THE residential provision at an Andover special school has maintained its “outstanding” Ofsted rating despite not meeting national minimum standards.

Inspectors from the education watchdog visited Wolverdene Special School, in Love Lane, in February, and a report published in April graded it as “outstanding” overall.

However, the inspector found the school did not meet a national standard for operating safe recruitment and adopting recruitment procedures in line with regulatory requirements.

Ofsted visited the school after a higher number of complaints and allegations than usual were received since the last inspection, the majority about events during the day in education rather than the residential provision.

The school caters for primary-aged children who are experiencing social, emotional and mental health difficulties.

It provides mainly day placements, with 10 residential placements available for boys, where they stay for up to four nights a week.

Ofsted found the way children and young people are helped and protected was “good”, while the effectiveness of leaders and managers was “outstanding”.

At its previous inspection in January 2019 it was also graded as “outstanding”.

The inspector found that managers “appropriately reported safeguarding concerns to other agencies, including the designated officer of the local authority, whose advice they have closely followed”.

The inspector said that evidence of the process followed to address complaints is logged, but without chronology.

The report said: “Some children are averse to restrictive physical interventions, feeling that they made matters worse. However, staff ask all children about which strategy or holds work best for them and record them in behaviour support plans.”

It added: “Staff debriefs following an incident are not routinely recorded and physical interventions involving the head of care or her deputy mean that challenge of practice could be compromised.”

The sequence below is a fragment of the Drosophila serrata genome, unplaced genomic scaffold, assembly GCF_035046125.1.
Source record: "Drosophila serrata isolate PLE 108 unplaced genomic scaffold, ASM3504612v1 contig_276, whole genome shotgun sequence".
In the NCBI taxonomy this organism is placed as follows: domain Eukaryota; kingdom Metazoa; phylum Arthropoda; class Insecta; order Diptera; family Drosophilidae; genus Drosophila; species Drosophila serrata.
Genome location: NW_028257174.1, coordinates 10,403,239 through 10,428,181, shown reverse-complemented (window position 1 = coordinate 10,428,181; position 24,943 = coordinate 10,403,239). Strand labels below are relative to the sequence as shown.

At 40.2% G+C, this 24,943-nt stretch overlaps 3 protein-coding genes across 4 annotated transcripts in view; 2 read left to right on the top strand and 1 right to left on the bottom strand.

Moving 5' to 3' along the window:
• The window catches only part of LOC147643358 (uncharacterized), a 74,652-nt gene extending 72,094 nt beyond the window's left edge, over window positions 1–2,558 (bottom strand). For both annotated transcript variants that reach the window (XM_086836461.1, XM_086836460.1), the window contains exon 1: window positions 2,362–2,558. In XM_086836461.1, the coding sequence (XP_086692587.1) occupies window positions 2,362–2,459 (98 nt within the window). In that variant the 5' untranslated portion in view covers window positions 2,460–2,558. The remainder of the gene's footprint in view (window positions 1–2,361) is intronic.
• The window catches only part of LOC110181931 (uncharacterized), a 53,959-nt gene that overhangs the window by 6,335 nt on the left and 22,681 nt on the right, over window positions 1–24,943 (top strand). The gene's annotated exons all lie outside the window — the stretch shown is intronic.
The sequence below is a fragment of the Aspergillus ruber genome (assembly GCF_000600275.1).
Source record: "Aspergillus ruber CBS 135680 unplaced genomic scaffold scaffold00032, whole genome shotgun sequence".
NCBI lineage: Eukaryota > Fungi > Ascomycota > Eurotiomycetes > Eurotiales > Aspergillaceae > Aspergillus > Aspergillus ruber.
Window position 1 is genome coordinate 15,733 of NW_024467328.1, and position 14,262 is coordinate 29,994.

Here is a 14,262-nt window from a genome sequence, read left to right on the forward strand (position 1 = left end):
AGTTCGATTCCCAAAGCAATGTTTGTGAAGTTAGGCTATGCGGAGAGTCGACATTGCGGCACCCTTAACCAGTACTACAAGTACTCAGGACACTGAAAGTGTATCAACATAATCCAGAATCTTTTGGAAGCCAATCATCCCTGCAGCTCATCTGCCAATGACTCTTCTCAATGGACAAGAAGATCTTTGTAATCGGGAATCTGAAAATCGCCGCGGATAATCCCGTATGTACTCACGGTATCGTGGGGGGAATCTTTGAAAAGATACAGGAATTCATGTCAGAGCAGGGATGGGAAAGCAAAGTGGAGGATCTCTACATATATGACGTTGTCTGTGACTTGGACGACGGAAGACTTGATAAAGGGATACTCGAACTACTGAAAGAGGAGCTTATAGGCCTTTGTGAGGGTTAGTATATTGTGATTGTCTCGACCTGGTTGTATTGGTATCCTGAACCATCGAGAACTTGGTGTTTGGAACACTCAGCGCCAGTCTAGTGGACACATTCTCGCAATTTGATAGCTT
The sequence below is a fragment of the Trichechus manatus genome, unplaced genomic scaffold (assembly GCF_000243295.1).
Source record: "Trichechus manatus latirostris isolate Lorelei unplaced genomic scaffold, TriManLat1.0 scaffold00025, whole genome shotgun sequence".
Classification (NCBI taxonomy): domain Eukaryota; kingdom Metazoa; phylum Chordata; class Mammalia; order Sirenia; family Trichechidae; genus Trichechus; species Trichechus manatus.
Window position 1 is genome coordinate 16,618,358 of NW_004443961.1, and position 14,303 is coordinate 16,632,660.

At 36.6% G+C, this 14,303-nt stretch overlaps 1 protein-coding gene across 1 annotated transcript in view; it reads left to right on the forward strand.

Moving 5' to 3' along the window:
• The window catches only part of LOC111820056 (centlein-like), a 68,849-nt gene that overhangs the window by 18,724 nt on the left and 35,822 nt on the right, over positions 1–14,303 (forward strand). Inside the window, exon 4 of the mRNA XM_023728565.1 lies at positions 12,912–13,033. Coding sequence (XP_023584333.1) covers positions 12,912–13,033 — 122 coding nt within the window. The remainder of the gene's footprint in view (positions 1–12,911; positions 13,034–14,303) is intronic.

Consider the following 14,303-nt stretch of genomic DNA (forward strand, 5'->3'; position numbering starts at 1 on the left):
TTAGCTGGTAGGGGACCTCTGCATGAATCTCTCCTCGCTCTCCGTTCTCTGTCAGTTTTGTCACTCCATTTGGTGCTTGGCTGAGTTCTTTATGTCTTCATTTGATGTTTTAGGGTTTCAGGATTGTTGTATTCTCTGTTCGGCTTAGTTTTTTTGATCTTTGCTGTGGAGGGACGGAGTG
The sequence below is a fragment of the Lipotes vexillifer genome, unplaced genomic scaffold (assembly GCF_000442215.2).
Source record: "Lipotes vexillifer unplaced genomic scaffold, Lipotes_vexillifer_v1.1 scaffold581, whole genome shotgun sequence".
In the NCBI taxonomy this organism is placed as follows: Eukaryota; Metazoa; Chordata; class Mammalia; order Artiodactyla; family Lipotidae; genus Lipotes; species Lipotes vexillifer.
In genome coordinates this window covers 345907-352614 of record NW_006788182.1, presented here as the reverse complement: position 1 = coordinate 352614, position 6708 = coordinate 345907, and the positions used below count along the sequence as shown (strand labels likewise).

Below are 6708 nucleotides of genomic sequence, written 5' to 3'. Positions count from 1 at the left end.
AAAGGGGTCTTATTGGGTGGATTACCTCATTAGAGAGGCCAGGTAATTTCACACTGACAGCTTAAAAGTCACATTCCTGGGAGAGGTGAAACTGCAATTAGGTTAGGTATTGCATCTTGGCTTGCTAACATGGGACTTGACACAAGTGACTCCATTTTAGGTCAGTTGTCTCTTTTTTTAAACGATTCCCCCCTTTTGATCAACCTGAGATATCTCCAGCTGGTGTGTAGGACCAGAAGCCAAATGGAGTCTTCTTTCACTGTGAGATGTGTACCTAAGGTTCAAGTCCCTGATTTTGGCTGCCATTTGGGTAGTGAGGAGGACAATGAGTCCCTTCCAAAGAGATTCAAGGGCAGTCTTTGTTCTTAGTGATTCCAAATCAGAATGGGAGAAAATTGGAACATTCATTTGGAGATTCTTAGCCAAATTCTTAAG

The inspector said it was hard to “establish if the school is following safer recruitment practice” because some references and employment history documentation was held by managers rather than in recruitment files.

The report said: “Once the papers were found, it was possible to see that in large part the school is doing so. However, staff have not verified references supplied by previous employers when this would be appropriate.”

Ofsted found that all children have “made measurable progress across a range of developmental areas, much of it substantial and all of it sustained”.

It said staff “lavish” emotional support on children, and added that “children have benefited enormously from making friends in the residential provision and in school, when both have proved too difficult elsewhere. This is a result of children feeling secure and so able to explore relationships and open themselves up to learning”.

The inspector also found that staff work well with children who experience “high levels of anxiety”, saying: “Children are able to adopt strategies that staff teach them in order to manage difficult feelings and better maintain control of their emotions and behaviour.”

The report said that some areas of the provision feel “institutional” partly because of “extensive use of the same colour paint for most rooms”.

However, it said children are able to personalise their rooms.

Leaders and managers were said to have “an acute understanding of the school’s strengths and weaknesses”.

Ofsted recommended that the school enhances the “homely environment of the residential provision” and that “complicated safeguarding and complaints” are recorded with chronology of events and actions so that how they have been addressed is clear.

The school was also asked to record debriefs of staff, and that a senior manager monitors those that involve a head of care.